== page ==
MEMBERS of the Senate are meeting with organised labour at the National Assembly complex on Tuesday, August 8.
President of the Nigeria Labour Congress (NLC) Joe Ajaero said the lawmakers invited members of the unions for the meeting due to their agitations over the removal of fuel subsidy.
Organised labour in Nigeria declared a nationwide protest over economic challenges in the country occasioned by the removal of petrol subsidy, held on Wednesday, August 2.
Ajaero noted that the protest was necessary because negotiations between the federal government and labour over the issues raised did not yield any positive results.
“We are here for the protest and to make a statement to Nigerians that since we started negotiations, there is nothing we have in our hands,” Ajaero said on Wednesday.
During the protests, the protesters pulled down one of the National Assembly Complex gates and gained access to the premises in defiance of security operatives, who earlier denied them entry.
The Senate then sent a three-person committee, including Senate Chief Whip Ali Ndume and senators representing the Federal Capital Territory (FCT) and Anambra North Ireti Kingibe and Tony Nwoye, to dialogue with the protesters.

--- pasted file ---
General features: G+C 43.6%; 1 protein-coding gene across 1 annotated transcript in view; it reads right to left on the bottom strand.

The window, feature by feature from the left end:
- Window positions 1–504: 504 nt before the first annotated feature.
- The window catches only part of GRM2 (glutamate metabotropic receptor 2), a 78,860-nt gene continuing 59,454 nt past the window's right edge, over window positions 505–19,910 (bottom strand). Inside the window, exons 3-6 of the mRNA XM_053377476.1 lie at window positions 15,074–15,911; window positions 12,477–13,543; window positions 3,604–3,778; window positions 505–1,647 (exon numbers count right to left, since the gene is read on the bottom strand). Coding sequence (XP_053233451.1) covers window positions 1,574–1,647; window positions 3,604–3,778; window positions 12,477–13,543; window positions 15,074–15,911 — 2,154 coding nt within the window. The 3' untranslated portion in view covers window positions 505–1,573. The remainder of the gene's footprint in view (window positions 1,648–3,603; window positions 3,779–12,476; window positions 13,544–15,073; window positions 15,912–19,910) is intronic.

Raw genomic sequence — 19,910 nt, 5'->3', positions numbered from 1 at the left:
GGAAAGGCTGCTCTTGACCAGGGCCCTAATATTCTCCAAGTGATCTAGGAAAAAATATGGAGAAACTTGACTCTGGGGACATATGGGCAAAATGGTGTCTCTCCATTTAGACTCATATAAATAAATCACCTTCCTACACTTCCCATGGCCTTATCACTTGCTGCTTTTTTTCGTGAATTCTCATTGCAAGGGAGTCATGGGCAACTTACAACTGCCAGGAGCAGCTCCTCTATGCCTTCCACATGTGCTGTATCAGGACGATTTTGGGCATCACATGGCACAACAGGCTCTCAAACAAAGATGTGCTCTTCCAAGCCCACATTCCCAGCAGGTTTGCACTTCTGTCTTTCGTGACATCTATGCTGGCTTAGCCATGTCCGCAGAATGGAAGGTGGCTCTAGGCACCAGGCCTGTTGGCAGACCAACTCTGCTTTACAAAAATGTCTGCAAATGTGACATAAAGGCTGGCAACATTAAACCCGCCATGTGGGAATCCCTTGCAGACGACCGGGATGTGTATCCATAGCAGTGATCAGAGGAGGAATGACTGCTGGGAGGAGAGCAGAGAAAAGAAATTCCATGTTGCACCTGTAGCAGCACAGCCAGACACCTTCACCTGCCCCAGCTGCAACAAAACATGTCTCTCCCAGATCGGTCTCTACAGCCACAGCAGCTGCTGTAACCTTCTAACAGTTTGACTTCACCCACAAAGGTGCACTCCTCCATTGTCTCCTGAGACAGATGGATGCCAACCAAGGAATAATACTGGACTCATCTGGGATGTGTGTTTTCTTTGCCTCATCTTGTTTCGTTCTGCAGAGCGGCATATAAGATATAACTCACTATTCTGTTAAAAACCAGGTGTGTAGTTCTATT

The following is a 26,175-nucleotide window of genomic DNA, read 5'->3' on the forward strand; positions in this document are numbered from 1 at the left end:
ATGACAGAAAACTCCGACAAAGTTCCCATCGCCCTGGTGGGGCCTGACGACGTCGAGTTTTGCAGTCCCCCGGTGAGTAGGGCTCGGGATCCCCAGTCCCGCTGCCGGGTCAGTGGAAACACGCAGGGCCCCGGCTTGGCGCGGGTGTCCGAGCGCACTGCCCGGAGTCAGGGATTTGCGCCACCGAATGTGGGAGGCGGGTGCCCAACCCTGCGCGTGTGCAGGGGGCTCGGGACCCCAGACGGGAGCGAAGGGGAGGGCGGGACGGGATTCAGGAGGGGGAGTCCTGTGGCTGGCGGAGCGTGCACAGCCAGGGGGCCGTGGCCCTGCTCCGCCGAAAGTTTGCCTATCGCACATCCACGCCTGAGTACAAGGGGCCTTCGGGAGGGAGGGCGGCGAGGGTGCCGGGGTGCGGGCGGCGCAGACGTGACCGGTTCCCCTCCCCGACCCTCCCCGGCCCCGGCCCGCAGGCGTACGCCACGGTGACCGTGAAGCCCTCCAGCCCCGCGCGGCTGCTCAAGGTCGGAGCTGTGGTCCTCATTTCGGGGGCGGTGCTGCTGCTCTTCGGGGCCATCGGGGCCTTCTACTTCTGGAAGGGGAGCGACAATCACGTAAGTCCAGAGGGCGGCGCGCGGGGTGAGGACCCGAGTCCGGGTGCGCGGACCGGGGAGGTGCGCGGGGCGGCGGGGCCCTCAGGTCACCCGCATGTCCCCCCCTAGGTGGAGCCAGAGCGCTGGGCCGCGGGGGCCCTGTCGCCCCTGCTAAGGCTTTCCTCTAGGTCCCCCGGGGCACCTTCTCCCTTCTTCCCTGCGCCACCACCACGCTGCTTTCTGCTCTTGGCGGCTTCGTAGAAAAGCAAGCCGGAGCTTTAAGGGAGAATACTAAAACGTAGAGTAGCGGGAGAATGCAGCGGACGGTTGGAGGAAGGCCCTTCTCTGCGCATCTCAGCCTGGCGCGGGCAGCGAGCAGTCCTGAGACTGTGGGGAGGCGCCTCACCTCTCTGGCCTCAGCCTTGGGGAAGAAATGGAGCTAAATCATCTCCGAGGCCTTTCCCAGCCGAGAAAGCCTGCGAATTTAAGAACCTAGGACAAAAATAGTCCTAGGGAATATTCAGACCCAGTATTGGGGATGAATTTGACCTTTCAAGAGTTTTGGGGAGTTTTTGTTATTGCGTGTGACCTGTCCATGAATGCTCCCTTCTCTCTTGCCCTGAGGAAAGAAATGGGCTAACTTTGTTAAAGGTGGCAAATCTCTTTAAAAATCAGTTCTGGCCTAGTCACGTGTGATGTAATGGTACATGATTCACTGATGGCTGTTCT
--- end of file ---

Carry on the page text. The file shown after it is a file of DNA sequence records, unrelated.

Ahead of the protests, Nigerian President Bola Ahmed Tinubu assured the country that measures would be put in place to mitigate hardships caused by the subsidy removal during an address on Monday, July 31, but the labour unions insisted that the promises made were not in tune with the challenges confronting citizens.
They also stated that Tinubu failed to address the problem of nonfunctional refineries in the country, which was considered to be the solution to the problems in the oil sector in Nigeria.
The protest was called off at the end of the first day after Nigerian President Bola Tinubu had a meeting with the agitators.
However, the ministry of justice sued organised labour for contempt of court, which provoked leaders of the unions into declaring a nationwide strike that would commence on August 14.
The contempt suit was withdrawn on Monday, August 7, though the decision of the labour unions over the planned strike is not yet certain.